It's a Marathon, Not a Sprint
  • It's a Marathon, Not a Sprint

    A day of giving means a full 24 hours of presents for Liz Shulof. Since her twin stepsisters share a birthday with Jesus, the family makes a big deal out of the holiday by giving presents every hour on the hour. "My stepdad started a tradition years ago where everyone gets a few presents in the morning, and then he hands out gifts to everyone every hour on the hour until midnight on Christmas Day," Shulof says. "The 'midnight gift' is always the big gift. It’s fun because it spreads the gift-giving out throughout the day, and you get an hour to enjoy your present before opening the next." Photo Credit: Getty Images
    Birthday Cake
  • Birthday Cake

    Everyone complains about the meaning of Christmas being lost in the consumerism of the holiday and the focus being on Santa instead of religion. Enter Bridget Gilbride's grandparents, who have a unique way of getting Jesus back into the spirit of the season. "Every year for Christmas my grandmother buys a birthday cake that reads 'Happy Birthday Jesus,' and my family has to sing' Happy Birthday' to Jesus before cutting the cake. Needless to say, my grandparents always get some confused looks when they order the cake." Photo Credit: Getty Images
    Crazy Kitchen Gadgets
  • Crazy Kitchen Gadgets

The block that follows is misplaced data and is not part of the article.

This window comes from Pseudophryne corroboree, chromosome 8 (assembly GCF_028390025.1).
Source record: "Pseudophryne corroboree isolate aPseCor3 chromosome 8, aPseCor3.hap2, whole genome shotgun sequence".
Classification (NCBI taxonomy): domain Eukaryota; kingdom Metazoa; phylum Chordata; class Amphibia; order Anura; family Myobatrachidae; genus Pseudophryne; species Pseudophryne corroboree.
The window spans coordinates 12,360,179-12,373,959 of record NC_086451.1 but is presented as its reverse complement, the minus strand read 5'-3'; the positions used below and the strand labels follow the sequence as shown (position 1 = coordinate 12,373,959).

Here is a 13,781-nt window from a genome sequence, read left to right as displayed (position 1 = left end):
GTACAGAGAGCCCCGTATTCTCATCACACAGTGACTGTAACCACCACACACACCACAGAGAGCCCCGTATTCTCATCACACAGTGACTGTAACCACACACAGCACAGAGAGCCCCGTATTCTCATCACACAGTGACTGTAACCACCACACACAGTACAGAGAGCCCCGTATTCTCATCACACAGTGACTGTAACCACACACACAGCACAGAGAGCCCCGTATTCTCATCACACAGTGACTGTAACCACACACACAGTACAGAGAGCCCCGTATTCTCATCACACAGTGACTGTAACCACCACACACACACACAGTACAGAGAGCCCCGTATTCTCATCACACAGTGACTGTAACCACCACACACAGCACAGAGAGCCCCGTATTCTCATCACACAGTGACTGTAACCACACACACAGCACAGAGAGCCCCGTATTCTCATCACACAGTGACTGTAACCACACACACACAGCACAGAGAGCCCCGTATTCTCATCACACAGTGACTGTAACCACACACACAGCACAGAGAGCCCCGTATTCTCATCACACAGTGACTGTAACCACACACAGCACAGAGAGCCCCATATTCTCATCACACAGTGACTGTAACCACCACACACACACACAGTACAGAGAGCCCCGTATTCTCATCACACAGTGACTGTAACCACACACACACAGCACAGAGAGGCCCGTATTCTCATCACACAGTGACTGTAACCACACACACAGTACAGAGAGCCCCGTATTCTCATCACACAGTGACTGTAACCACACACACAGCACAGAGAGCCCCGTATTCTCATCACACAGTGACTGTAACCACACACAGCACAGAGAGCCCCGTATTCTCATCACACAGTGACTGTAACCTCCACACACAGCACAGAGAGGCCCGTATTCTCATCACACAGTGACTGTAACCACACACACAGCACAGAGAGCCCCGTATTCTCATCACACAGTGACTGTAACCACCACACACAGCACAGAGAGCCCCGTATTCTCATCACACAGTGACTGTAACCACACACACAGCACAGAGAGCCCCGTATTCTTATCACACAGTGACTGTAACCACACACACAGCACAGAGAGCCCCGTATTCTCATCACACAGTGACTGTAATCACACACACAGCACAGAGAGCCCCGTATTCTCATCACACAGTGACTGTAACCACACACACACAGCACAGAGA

Sometimes it's not the tradition, but the present that makes a holiday tradition wonderfully wacky. Lara P. Wilson says her father created one of her family's holiday traditions in the 1970s when he started giving her mother odd kitchen gadgets. "He'd find these strange gadgets that you might use once a year, but never felt you ever needed to buy," she said. "They included a tool to remove the top of a strawberry stem, pastry crimper in two different sizes for both large and small tarts, double sided melon baller, scalloped party cutter, a pot sticker mold, and even one gadget that we're still not quite sure what to do with." The tradition didn't just extend to Wison's mother, though. Her father started giving the gadgets once she was living on her own after college. "That tradition has now been taken over by my husband with my dad offering his assistance," said Wilson. Photo Credit: Getty Images
    Ringing in the New Year ... With Shrimp!
  • Ringing in the New Year ... With Shrimp!

    If you have a shellfish allergy and were hoping to adopt a New Year's Eve tradition from this story, don't try this one from Janice Hermsen. "At midnight, since I was a little girl, we have always had a tradition of eating shrimp for good luck. Our Dad always made sure we had the shrimp made EXACTLY at midnight." I've never heard of eating shrimp for good luck, but Hermsen says she'll keep up the tradition. "Has it brought us good luck? I guess that depends on how you look at luck. We are a strong family with a couple of family businesses that are hanging in there. We still like each other, too. So, in my estimation, yes, it works!" Photo Credit: Getty Images
    A Different Kind of Angel
  • A Different Kind of Angel

    Most tree-toppers are angels or stars. But not in author and speaker Dayna Steele's family home. "Our tree angel is a Godzilla figure that a friend flew on the space shuttle. Put it up there as a joke one Christmas and been there every year since." Photo Credit: Getty Images